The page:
Only 19% of India’s sedimentary area has been extensively explored About 44% of India’s sedimentary basin unexplored/ poorly explored Even in the blocks where exploration has been initiated the drilling intensity is very poor Less than 30% of the total prognosticated reserves has been established One of the main reasons for this slow progress is lack of availability of comprehensive data on the geological build up of the sedimentary basins Recently the Government has empowered the Directorate General of Hydrocarbons (DGH) to get data from all private and public sector companies free of cost These data would be made available by DGH during the various bid rounds
Discoveries in India’s offshore basins in the recent past has attracted the attention of global oil majors. This can be seen from the enthusiastic response of the global oil majors to the NELP VI bid. A total of 35 foreign companies including British Petroleum, British Gas, Total and ENI participated. Arrival of global oil majors armed with sophisticated exploration and production technologies has the potential to change the Indian hydrocarbon scene.
ONGC made 10 new oil and gas findings in 2005-06 resulting in reserves accretion of 51.53 MMTOE Gujarat State Petroleum Corporation (GSPC) had in July 2006 struck oil and gas near Bopal in the Sanand-Bopal block on the outskirts of Ahmedabad. Similar discoveries were earlier made by Cairn (April 2006) and BG in May 2006. Recently, RIL has announced discovery of huge oil and gas reserves off the Jakhau coast in Western Kutch (Saurashtra). Numerous hydrocarbon discoveries in the recent months has definitely put the Indian sedimentary basin on the global E & P radar.
Capacity to refine crude has more than doubled over the last 8 years. The capacity has increased from 62.2 MMTPA in 1998-99 to 138.5 in June 2006. The capacity to process crude has exceeded the demand for Petroleum products and as a result the country has turned into a net petroleum product exporter from being a net importer in petroleum products.
Petroleum products now rank among the top 5 product exports from the country. Exports of petroleum products was made to several countries including the USA, Singapore, Iran, Brazil, Malaysia, Indonesia, Mexico and Japan. However, the mix of petroleum products consumed does not match with the mix of petroleum products produced through refining of crude. In most products, refineries are able to exceed requirements. However, consumption of LPG exceeds its domestic production and is met through imports.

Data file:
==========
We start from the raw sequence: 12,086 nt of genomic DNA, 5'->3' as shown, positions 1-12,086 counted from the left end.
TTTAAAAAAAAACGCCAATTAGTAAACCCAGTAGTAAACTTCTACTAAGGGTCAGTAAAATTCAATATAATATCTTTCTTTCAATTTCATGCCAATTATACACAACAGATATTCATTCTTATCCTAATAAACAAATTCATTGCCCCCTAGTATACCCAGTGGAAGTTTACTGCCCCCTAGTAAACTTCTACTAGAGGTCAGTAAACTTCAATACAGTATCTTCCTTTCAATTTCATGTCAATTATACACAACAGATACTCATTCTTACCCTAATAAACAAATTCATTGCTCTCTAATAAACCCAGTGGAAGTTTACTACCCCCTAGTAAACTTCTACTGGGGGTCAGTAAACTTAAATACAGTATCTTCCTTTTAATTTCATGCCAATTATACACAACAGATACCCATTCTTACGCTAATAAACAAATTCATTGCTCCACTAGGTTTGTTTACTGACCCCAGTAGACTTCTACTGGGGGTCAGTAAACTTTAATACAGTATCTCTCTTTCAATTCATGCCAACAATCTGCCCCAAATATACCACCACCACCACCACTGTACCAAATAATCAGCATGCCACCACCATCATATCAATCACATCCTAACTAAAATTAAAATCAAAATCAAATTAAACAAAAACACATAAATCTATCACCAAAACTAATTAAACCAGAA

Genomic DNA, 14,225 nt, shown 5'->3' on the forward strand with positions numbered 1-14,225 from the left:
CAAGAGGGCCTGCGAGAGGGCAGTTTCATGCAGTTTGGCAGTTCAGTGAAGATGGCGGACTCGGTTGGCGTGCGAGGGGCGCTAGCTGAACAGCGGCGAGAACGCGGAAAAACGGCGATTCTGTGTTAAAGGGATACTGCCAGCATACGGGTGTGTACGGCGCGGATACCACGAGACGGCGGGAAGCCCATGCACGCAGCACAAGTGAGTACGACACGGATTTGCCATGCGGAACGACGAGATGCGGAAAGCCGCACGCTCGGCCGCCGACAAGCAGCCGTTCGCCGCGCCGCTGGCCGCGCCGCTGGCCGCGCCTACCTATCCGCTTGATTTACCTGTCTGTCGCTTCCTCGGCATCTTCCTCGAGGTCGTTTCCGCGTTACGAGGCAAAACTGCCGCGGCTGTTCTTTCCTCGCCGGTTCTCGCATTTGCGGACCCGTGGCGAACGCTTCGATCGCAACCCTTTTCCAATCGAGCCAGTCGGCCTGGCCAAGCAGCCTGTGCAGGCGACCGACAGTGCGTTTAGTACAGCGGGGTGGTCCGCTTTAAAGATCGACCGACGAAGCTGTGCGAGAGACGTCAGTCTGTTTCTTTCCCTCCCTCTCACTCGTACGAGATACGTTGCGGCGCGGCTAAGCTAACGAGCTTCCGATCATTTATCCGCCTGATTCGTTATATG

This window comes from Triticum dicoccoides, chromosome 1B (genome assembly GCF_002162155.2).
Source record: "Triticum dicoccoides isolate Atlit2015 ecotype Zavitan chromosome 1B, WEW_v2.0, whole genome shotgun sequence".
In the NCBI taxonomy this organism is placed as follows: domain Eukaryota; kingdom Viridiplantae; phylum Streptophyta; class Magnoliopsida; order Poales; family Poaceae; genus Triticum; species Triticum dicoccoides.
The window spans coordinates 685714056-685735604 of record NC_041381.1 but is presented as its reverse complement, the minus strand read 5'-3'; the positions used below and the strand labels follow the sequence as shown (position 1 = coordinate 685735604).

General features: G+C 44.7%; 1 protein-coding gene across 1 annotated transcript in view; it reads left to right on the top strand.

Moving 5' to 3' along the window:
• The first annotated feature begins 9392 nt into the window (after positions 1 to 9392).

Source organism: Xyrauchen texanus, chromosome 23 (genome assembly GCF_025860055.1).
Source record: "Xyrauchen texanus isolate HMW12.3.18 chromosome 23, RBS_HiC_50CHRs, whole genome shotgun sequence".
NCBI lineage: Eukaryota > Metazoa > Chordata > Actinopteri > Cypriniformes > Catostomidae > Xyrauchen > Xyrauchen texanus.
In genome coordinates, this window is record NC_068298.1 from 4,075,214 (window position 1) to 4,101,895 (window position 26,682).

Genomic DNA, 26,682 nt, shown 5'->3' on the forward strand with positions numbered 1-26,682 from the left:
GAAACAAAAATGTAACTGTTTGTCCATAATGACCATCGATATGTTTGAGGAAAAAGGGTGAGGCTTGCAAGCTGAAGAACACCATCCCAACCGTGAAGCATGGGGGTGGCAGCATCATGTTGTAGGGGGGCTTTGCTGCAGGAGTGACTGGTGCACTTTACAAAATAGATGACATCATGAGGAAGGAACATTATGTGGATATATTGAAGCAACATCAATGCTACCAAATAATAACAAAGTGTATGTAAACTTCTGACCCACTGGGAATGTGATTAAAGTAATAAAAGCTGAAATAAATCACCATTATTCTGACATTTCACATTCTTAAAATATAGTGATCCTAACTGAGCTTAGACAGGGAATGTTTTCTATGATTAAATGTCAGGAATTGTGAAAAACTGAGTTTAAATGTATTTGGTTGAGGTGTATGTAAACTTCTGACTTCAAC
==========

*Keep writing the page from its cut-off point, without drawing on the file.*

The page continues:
There would be a gradual shift from Rail transportation to pipeline transportation because of the following reasons: Economics – Pipeline freight is about 75% of rail freight Low operating cost Highly environment friendly, no pollution No empty haulage High reliability – high immunity from external factors Not prone to movement congestion Safety of the highest order No possibility of adulteration Very low handling losses
Till March 2002, the Government controlled the prices of petroleum products through the Administrative Pricing Mechanism (APM). The oil companies were compensated for actual cost of inputs, refining cost, marketing cost plus a reasonable rate of return on investment. Prices were fixed on the basis of socio-economic factors. Prices for products consumed by weaker sections of the society such as kerosene and LPG were subsidized, and other products which were then considered to be consumed by affluent sections of the society such as petrol (for cars) and Aviation Turbine Fuel (ATF) cross-subsidized kerosene and LPG. APM was dismantled with effect from 1 st April 2002. The pricing of all products except LPG and Kerosene would be market determined from April 1, 2002. LPG and Kerosene would continue to be subsidized through budgetary allocations. However, these subsidies were to be phased off within 3-5 years Post April 1, 2002 the international oil prices remained quite high due to the Iraq war, OPEC decisions to cut oil production quotas, low stocks in the USA, increased winter demand and disruptions in global supplies from Nigeria and Venezuela. Considering the sensitive nature of these domestic fuels of mass consumption and with a view to facilitate smooth transition to the post APM period, Government decided that the increased crude prices would not be passed on to the consumers and the resultant under recoveries of the Oil Marketing companies would be absorbed/ shared between the Government and the oil companies. Government has also resorted to compensating the public sector oil companies by way of bonds Thus, the global crude supply situation led the Indian Government to resort to controlled pricing. Government’s future policies in this regard would continue to remain dependent on the prevailing international oil scenario.